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Question: Study Design

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An investigator wishes to know whether PED patients seen with bloody diarrhea are prescribed antibiotics in the PED are more likely to develop hemolytic uremic syndrome (HUS). Over a 10-year period, several cases of patients with HUS diagnosed after a PED visit for diarrhea are identified, and for each of these patients, 3 other patients seen in the PED for diarrhea that did not develop HUS matched for age, gender, duration of illness, and stool culture findings are identified. The two groups of subjects are compared regarding whether they received PED antibiotics or not.

What is the most appropriate description for this type of study?
Scholarly Activity

pemsou5_wp • October 23, 2018


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  1. Kelly October 23, 2018 - 2:55 pm Reply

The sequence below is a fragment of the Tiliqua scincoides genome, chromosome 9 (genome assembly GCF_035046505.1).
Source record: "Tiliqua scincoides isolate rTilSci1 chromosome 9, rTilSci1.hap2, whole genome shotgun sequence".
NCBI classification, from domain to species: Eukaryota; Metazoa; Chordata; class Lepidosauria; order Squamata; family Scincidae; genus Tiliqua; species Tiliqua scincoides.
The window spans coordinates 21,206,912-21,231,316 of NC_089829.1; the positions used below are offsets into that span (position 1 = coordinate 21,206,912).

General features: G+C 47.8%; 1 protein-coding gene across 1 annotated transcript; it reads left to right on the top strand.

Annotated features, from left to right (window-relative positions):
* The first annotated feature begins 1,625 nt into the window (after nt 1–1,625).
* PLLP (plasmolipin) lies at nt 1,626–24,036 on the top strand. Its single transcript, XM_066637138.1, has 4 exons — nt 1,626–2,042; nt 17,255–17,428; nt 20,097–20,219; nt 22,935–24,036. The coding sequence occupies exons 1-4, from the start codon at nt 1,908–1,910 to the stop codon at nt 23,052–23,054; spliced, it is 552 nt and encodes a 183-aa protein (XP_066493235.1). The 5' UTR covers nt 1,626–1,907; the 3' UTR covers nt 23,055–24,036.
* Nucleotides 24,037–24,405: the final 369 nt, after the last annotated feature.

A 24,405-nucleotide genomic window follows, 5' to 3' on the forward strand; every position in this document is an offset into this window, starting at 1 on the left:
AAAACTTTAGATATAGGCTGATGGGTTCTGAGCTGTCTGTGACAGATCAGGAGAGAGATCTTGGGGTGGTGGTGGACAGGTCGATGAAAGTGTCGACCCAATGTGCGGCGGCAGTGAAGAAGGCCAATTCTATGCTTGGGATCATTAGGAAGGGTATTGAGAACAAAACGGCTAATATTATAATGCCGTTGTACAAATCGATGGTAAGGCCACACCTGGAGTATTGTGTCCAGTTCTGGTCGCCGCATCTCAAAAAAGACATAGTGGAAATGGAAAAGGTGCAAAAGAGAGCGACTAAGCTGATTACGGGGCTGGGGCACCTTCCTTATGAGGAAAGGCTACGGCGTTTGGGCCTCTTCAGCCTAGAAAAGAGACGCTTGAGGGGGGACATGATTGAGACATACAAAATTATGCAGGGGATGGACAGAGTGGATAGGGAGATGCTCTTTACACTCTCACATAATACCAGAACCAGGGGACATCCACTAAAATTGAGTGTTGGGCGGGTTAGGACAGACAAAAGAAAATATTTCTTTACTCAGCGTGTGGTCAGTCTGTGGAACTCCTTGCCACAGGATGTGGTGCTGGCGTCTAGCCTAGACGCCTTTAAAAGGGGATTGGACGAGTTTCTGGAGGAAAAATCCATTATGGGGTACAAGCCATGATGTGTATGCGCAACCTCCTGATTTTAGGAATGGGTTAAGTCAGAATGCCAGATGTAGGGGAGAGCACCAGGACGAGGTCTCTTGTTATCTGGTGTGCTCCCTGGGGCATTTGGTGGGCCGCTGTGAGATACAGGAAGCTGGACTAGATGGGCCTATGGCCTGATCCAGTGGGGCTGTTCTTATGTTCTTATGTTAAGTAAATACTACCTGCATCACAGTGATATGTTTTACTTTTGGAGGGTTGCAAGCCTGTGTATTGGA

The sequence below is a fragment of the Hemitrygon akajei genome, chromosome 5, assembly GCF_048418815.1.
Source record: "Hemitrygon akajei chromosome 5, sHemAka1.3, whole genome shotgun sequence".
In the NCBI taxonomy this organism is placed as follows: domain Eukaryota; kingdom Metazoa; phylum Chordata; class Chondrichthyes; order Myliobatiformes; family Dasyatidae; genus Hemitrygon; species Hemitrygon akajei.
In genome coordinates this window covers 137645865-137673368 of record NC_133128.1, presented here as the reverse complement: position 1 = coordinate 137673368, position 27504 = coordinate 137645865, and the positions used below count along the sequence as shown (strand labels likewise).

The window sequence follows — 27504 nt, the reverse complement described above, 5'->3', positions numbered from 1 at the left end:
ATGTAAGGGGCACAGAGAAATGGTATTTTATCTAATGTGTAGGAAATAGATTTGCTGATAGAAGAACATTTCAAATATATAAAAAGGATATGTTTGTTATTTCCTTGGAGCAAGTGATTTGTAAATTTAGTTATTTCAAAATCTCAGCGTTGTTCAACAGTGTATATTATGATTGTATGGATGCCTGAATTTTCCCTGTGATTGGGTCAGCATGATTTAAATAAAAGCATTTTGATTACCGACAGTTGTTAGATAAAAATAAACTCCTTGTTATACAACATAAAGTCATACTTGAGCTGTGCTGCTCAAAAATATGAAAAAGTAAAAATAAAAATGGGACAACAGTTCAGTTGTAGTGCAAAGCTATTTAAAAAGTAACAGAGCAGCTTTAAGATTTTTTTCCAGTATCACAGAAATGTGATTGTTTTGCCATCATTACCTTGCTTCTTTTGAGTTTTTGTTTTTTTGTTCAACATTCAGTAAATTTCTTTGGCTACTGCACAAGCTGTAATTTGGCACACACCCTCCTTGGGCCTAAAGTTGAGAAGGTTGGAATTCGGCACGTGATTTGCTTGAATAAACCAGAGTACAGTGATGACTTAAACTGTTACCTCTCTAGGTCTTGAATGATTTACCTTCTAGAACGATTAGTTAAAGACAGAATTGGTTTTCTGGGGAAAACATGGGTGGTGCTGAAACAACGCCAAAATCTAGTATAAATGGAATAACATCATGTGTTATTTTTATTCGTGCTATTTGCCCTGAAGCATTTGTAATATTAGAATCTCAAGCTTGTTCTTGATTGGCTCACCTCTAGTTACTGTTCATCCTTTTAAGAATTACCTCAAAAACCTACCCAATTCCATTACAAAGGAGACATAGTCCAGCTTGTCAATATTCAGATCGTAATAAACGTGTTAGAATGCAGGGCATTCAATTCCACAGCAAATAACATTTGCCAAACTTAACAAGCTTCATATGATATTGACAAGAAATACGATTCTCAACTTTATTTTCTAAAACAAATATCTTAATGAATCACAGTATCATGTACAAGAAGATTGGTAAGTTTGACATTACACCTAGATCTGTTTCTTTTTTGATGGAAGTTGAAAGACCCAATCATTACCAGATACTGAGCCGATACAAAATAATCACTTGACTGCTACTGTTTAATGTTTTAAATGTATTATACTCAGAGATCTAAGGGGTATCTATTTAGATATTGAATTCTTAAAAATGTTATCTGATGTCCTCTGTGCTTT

E) Case-control study. In a case-control study similar subjects are divided into groups based on the presence or absence of the outcome of interest, and comparisons are made regarding the risk factors or predictors. Associations can be made but never proven in these types of studies. Case-control studies are particularly useful for studying rare outcomes.
    In a cross- sectional study, the presence of a risk factor and the presence of an outcome are reviewed simultaneously in a population. This is the weakest type of study for causal inference.
    In prospective cohort studies, subjects are divided into groups based on the presence or absence of a presumed risk factor and are followed prospectively. These are powerful studies but are often costly and take a long time to complete. Retrospective cohort studies (often chart reviews) identify a cohort and look back in medical records or other sources of information to assess risk factors. These are less rigorous than prospective cohorts since there can be missing information.
    In randomized clinical trials, subjects are matched in as many ways as possible. One group receives an intervention and both groups are blinded. Randomized clinical trials, if conducted well, remove many sources of bias and enable improved causal inference.
    In a meta-analysis, many studies that address the same topic are statistically analyzed, providing a consensus of multiple investigations. Often methodology and definitions vary from study to study, potentially posing some limitations to performing meta-analysis.

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